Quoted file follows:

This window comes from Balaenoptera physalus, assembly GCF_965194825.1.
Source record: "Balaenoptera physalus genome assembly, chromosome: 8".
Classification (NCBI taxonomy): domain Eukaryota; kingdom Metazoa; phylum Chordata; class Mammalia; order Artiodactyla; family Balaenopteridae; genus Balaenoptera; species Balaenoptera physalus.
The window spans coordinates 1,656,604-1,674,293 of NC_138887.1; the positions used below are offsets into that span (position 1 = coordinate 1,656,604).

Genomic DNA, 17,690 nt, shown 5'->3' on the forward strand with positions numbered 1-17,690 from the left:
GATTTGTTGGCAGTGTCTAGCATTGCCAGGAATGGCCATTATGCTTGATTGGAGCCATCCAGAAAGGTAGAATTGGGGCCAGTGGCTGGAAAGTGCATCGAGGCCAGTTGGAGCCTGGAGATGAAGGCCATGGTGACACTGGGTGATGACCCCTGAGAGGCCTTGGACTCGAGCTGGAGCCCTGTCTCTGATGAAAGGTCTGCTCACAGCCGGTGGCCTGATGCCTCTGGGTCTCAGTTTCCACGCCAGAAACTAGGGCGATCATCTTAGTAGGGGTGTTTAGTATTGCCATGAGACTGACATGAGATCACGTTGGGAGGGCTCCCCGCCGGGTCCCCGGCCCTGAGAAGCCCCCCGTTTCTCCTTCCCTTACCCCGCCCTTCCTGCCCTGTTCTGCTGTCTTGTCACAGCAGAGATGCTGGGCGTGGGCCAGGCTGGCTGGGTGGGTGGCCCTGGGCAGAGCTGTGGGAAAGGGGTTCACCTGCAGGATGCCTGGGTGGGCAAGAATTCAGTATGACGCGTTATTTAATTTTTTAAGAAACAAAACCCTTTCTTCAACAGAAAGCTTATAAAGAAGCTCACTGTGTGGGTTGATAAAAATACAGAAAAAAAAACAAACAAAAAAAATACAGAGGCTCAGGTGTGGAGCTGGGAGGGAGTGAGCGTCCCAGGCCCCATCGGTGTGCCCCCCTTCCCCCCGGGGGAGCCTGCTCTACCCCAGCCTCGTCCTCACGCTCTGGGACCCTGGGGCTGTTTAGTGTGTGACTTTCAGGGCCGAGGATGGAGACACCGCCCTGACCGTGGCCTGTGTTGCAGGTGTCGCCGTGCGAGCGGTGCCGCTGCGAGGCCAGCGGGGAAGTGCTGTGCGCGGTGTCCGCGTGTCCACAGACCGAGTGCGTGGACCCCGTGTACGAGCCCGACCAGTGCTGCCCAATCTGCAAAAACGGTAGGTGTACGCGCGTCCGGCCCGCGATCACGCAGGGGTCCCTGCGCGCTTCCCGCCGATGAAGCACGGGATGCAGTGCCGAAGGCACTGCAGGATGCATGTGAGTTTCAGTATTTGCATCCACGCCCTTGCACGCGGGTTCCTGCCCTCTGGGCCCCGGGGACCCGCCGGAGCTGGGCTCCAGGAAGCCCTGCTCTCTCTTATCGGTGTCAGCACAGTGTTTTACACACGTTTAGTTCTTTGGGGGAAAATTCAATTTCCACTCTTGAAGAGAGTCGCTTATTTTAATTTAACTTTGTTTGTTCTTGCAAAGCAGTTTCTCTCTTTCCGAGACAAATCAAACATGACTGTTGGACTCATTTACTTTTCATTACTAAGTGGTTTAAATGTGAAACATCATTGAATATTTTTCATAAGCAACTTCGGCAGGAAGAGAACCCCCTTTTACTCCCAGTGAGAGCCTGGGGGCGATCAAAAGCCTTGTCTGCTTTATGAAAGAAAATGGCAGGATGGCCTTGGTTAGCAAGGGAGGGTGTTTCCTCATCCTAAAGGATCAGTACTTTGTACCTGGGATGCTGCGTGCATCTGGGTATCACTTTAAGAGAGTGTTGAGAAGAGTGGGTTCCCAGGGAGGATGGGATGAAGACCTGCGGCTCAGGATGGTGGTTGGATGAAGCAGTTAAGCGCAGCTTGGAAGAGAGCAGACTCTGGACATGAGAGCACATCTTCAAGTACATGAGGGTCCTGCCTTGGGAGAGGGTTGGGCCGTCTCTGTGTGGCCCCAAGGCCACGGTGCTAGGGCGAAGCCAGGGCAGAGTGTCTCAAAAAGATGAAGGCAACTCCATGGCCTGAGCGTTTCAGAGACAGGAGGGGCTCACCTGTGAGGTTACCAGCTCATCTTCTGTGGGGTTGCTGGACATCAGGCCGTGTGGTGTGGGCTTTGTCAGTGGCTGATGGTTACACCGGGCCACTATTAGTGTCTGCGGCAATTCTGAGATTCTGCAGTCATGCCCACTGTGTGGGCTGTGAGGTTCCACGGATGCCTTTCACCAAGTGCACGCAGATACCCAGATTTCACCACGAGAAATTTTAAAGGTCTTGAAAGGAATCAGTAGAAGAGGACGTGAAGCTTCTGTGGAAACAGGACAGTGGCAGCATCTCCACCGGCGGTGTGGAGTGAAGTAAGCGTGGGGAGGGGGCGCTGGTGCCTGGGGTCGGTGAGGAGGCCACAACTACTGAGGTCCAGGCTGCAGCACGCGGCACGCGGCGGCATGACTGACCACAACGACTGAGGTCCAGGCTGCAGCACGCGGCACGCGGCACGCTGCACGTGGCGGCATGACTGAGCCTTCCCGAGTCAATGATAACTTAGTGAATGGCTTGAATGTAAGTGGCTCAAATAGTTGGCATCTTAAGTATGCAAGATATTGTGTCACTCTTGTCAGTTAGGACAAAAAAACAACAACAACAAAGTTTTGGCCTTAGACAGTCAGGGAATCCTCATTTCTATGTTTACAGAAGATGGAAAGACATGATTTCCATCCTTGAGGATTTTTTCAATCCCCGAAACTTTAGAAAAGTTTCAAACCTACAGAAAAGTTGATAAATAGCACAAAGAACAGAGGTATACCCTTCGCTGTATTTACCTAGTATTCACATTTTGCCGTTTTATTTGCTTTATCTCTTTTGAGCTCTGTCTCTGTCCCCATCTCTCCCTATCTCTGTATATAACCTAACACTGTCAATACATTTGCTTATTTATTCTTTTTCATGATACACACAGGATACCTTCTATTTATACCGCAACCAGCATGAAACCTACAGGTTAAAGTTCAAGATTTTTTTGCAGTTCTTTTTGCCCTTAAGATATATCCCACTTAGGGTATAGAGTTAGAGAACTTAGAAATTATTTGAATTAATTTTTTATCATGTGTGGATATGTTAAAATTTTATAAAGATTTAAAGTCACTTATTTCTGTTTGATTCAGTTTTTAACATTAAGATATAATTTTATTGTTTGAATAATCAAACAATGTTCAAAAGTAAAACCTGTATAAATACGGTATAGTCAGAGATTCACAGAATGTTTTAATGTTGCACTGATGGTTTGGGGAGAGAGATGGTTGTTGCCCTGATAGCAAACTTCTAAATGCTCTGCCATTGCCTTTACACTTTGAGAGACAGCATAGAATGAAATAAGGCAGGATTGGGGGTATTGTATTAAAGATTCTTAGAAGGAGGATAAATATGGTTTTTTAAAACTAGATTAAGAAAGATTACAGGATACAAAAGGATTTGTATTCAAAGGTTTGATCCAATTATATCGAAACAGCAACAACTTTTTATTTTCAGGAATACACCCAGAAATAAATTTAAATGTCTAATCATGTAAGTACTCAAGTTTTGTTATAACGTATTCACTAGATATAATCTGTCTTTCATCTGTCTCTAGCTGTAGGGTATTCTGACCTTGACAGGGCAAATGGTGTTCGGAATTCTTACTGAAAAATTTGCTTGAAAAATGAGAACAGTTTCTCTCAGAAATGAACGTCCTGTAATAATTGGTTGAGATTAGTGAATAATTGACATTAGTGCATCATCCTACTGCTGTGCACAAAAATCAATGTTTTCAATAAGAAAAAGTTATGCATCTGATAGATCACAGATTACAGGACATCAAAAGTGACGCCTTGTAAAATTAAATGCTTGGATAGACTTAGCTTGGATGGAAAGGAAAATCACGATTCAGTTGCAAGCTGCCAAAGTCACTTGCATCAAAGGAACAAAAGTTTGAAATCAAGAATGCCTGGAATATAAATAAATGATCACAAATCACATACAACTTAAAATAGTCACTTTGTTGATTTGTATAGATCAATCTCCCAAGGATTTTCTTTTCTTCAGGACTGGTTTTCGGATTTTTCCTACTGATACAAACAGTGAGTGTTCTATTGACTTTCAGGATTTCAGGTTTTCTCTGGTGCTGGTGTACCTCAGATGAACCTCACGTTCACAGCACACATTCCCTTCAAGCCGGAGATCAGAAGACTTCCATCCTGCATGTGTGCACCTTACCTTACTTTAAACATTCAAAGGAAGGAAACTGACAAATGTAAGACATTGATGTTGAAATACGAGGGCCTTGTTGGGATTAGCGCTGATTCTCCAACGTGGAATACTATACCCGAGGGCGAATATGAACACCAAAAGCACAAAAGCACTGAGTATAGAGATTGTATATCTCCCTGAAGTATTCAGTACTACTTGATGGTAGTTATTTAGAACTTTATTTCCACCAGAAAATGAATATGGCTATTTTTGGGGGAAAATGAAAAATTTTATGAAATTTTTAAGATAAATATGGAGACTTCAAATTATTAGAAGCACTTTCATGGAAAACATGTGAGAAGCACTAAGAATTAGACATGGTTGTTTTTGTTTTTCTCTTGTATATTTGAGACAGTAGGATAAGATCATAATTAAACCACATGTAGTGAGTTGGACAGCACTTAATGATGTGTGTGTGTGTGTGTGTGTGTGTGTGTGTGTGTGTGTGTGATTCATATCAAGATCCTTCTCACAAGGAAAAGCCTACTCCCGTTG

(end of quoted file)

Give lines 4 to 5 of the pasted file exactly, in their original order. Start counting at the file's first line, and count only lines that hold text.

The window spans coordinates 1,656,604-1,674,293 of NC_138887.1; the positions used below are offsets into that span (position 1 = coordinate 1,656,604).

Genomic DNA, 17,690 nt, shown 5'->3' on the forward strand with positions numbered 1-17,690 from the left: